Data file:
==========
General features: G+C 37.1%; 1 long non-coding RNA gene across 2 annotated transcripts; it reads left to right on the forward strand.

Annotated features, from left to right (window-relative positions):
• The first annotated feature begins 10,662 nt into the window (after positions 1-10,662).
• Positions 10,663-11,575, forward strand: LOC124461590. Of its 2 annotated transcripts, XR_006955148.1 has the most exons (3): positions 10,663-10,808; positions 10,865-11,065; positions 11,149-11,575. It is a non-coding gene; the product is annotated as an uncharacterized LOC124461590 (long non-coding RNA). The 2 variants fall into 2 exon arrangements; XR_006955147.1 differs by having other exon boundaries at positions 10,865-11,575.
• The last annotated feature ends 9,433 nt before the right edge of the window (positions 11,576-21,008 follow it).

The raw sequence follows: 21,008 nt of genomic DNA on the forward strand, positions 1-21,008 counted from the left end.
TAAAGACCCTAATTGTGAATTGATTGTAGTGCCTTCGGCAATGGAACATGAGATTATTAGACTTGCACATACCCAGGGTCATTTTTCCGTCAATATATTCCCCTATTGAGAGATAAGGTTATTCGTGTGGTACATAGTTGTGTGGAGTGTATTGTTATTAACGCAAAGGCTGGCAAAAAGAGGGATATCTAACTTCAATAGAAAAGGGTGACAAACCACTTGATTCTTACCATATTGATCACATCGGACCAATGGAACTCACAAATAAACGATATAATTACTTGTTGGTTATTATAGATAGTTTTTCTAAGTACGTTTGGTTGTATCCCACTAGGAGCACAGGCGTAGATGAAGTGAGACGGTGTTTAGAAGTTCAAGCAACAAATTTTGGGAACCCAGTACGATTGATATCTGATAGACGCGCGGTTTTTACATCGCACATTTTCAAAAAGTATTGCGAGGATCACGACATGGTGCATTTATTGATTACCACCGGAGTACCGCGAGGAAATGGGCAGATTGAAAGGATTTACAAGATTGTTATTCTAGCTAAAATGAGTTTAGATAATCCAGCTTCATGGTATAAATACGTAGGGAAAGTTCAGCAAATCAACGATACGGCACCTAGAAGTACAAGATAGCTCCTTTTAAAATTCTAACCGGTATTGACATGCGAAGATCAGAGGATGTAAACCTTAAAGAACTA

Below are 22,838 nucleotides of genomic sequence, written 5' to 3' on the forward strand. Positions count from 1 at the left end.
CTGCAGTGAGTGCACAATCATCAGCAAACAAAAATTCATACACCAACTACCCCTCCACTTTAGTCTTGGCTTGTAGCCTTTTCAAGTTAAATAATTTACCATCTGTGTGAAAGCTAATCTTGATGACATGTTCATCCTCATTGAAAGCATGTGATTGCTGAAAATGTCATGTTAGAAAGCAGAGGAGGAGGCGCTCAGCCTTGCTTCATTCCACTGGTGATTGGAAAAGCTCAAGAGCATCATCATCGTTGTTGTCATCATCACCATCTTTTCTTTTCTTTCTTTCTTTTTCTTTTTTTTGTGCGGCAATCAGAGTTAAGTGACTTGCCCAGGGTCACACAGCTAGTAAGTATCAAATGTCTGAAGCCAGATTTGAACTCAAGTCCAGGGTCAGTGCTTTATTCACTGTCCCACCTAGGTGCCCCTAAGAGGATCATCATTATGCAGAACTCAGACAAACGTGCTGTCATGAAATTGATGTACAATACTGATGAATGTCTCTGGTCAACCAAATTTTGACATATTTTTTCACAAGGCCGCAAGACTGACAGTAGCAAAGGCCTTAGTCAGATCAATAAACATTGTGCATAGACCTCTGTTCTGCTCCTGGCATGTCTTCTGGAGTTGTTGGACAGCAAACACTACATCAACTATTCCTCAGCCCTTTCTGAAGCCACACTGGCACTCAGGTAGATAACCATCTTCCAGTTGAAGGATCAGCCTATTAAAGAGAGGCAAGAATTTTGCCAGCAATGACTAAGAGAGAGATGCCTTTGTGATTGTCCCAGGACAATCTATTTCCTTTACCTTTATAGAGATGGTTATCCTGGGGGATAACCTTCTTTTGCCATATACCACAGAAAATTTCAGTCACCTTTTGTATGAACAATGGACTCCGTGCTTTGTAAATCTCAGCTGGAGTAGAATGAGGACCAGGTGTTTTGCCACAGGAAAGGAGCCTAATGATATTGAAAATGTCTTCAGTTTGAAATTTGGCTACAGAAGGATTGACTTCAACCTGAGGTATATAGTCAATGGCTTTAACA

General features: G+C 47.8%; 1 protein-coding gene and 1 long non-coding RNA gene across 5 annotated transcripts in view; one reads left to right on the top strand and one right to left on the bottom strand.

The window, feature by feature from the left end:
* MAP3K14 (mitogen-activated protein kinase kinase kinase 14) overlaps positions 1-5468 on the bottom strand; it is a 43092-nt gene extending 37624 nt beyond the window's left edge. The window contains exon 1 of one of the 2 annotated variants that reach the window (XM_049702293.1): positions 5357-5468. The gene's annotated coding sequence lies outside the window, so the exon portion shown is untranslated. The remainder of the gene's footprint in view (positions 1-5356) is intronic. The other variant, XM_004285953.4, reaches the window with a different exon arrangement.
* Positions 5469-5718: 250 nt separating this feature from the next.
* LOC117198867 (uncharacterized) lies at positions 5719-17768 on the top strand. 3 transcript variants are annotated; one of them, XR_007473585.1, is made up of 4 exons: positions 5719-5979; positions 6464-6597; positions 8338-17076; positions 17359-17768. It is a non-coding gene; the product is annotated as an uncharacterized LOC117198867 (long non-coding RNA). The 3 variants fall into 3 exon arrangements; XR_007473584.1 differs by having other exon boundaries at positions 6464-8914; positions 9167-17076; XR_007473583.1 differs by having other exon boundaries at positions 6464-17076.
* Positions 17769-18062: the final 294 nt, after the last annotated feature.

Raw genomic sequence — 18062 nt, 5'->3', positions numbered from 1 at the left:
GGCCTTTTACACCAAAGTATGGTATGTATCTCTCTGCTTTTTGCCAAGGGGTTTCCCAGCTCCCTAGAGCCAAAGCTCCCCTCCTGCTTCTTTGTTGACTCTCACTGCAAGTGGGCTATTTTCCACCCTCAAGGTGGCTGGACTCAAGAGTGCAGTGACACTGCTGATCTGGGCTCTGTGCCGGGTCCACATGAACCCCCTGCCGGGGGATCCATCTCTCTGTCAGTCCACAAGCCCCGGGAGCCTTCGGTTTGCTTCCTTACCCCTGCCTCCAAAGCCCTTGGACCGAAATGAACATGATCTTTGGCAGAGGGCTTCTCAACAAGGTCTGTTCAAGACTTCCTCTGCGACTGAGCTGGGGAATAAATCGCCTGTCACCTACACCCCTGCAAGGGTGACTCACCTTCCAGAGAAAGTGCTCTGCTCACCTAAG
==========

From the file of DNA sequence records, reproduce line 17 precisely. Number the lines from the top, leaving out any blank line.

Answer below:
GGCCTTTTACACCAAAGTATGGTATGTATCTCTCTGCTTTTTGCCAAGGGGTTTCCCAGCTCCCTAGAGCCAAAGCTCCCCTCCTGCTTCTTTGTTGACTCTCACTGCAAGTGGGCTATTTTCCACCCTCAAGGTGGCTGGACTCAAGAGTGCAGTGACACTGCTGATCTGGGCTCTGTGCCGGGTCCACATGAACCCCCTGCCGGGGGATCCATCTCTCTGTCAGTCCACAAGCCCCGGGAGCCTTCGGTTTGCTTCCTTACCCCTGCCTCCAAAGCCCTTGGACCGAAATGAACATGATCTTTGGCAGAGGGCTTCTCAACAAGGTCTGTTCAAGACTTCCTCTGCGACTGAGCTGGGGAATAAATCGCCTGTCACCTACACCCCTGCAAGGGTGACTCACCTTCCAGAGAAAGTGCTCTGCTCACCTAAG